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Wise Water Use; New irrigation, economic management tools launched

Wise Water Use; New irrigation, economic management tools launched

Helped along by years of Texas Tech research input, two new tools to aid West Texas farmers in making improved irrigation decisions have been released to the public, officials with the Texas Alliance for Water Conservation said today (Mar. 15). The irrigation and economic management tools, which are free and available online, include:

Irrigation Scheduling. To assist irrigated producers in determining a more refined irrigation schedule, the tool incorporates a checkbook-style water balance register.
• The register enables producers to determine when and how much water to apply during an irrigation event. The tool includes key inputs that would affect irrigation decisions.
• Weather information is collected from more than 55 Texas Tech Mesonet weather stations to automatically calculate and update the soil water balance for specific crops.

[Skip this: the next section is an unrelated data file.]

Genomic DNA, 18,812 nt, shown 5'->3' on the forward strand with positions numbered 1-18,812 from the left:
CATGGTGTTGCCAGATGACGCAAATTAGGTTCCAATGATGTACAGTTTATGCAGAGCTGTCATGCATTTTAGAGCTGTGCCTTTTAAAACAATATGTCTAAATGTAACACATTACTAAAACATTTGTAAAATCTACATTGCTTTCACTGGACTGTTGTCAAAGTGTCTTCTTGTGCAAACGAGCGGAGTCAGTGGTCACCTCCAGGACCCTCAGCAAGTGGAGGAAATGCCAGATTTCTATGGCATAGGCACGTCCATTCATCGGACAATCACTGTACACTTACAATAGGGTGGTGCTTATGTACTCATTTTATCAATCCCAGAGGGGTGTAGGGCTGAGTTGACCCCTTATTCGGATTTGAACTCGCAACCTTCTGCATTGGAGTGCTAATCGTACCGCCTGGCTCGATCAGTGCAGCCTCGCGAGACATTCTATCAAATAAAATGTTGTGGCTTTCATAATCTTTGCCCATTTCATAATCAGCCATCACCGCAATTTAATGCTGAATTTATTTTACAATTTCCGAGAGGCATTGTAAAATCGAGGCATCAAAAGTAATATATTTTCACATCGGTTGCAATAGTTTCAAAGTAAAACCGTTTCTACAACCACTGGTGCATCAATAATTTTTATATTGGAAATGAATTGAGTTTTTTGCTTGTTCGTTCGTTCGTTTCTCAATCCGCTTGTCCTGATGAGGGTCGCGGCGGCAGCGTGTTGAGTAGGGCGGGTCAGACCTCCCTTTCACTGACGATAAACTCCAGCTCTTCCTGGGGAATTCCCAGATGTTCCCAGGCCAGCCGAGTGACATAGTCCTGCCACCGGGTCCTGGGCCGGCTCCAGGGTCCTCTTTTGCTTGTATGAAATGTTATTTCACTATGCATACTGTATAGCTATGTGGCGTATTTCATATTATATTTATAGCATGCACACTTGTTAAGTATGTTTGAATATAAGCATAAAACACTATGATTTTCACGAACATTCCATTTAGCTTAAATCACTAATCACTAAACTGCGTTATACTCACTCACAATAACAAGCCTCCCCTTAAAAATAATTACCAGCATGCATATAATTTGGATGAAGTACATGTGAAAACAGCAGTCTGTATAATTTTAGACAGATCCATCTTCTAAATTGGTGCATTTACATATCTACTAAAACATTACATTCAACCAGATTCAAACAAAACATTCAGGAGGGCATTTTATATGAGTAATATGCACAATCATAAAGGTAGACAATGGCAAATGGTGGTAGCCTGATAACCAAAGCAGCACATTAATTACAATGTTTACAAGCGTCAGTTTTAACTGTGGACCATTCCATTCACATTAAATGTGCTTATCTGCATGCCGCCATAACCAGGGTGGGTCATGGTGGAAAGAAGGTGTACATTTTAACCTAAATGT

Resource Allocation Analyzer. The tool provides agronomic planning options to maintain profitability and sustainability in irrigated row crop agriculture.
• The tool presents options for cropping systems to maximize per-acre profits at the field or farm level.
• Information about expected commodity prices, production costs and water availability is utilized and crop-yield relationships, irrigation capacity and crop contracting options are accounted for by the tool.

Texas Alliance for Water Conservation officials note that the new tools were designed from five years of research, along with input from project partners Texas Tech University, Texas AgriLife Extension, USDA Natural Resources Conservation Service, and the High Plains Underground Water Conservation District #1.

“Several Texas Tech College of Agricultural Sciences and Natural Resources’ faculty were involved in the development of these tools,” said David Doerfert, associate chairman and professor with Tech’s Department of Agricultural Education and Communications.

The Texas Alliance for Water Conservation project utilizes on-farm demonstration sites, including cropping and livestock systems, to identify the various production practices, technologies and systems that help maintain individual farm profitability while improving water usage efficiency. One of the main goals of this project is to extend the life of the Ogallala Aquifer, while maintaining the viability of local farms and communities.

Written by Norman Martin

CONTACT: Rick Kellison, project director, Texas Alliance for Water Conservation, Department of Plant and Soil Science, Texas Tech University at (806) 742-2774 or

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